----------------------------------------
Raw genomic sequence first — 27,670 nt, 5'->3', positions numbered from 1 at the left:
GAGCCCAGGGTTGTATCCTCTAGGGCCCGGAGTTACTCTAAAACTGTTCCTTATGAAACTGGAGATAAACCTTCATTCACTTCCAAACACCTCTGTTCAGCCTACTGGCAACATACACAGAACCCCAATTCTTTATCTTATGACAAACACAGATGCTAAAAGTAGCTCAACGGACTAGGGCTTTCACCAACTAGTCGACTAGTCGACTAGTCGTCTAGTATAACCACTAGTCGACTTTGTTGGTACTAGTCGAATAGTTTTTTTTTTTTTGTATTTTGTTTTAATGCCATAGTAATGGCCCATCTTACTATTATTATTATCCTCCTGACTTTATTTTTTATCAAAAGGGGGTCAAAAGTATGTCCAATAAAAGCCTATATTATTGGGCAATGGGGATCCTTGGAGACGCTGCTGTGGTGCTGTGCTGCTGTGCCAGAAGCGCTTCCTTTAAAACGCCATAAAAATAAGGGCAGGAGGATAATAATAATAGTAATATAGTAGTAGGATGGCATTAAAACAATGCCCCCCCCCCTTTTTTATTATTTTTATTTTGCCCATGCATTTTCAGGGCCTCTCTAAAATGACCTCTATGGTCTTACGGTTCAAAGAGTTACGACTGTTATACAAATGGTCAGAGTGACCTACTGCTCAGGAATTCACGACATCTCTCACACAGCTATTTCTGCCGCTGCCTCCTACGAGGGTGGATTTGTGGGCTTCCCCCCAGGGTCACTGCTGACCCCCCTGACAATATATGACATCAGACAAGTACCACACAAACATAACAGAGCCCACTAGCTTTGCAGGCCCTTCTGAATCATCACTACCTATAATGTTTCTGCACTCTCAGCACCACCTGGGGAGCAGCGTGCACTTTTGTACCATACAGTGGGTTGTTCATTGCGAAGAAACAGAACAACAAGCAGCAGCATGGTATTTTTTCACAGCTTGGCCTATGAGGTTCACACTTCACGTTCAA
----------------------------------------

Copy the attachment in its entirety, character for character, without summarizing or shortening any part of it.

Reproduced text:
Raw genomic sequence first — 27,670 nt, 5'->3', positions numbered from 1 at the left:
GAGCCCAGGGTTGTATCCTCTAGGGCCCGGAGTTACTCTAAAACTGTTCCTTATGAAACTGGAGATAAACCTTCATTCACTTCCAAACACCTCTGTTCAGCCTACTGGCAACATACACAGAACCCCAATTCTTTATCTTATGACAAACACAGATGCTAAAAGTAGCTCAACGGACTAGGGCTTTCACCAACTAGTCGACTAGTCGACTAGTCGTCTAGTATAACCACTAGTCGACTTTGTTGGTACTAGTCGAATAGTTTTTTTTTTTTTGTATTTTGTTTTAATGCCATAGTAATGGCCCATCTTACTATTATTATTATCCTCCTGACTTTATTTTTTATCAAAAGGGGGTCAAAAGTATGTCCAATAAAAGCCTATATTATTGGGCAATGGGGATCCTTGGAGACGCTGCTGTGGTGCTGTGCTGCTGTGCCAGAAGCGCTTCCTTTAAAACGCCATAAAAATAAGGGCAGGAGGATAATAATAATAGTAATATAGTAGTAGGATGGCATTAAAACAATGCCCCCCCCCCTTTTTTATTATTTTTATTTTGCCCATGCATTTTCAGGGCCTCTCTAAAATGACCTCTATGGTCTTACGGTTCAAAGAGTTACGACTGTTATACAAATGGTCAGAGTGACCTACTGCTCAGGAATTCACGACATCTCTCACACAGCTATTTCTGCCGCTGCCTCCTACGAGGGTGGATTTGTGGGCTTCCCCCCAGGGTCACTGCTGACCCCCCTGACAATATATGACATCAGACAAGTACCACACAAACATAACAGAGCCCACTAGCTTTGCAGGCCCTTCTGAATCATCACTACCTATAATGTTTCTGCACTCTCAGCACCACCTGGGGAGCAGCGTGCACTTTTGTACCATACAGTGGGTTGTTCATTGCGAAGAAACAGAACAACAAGCAGCAGCATGGTATTTTTTCACAGCTTGGCCTATGAGGTTCACACTTCACGTTCAA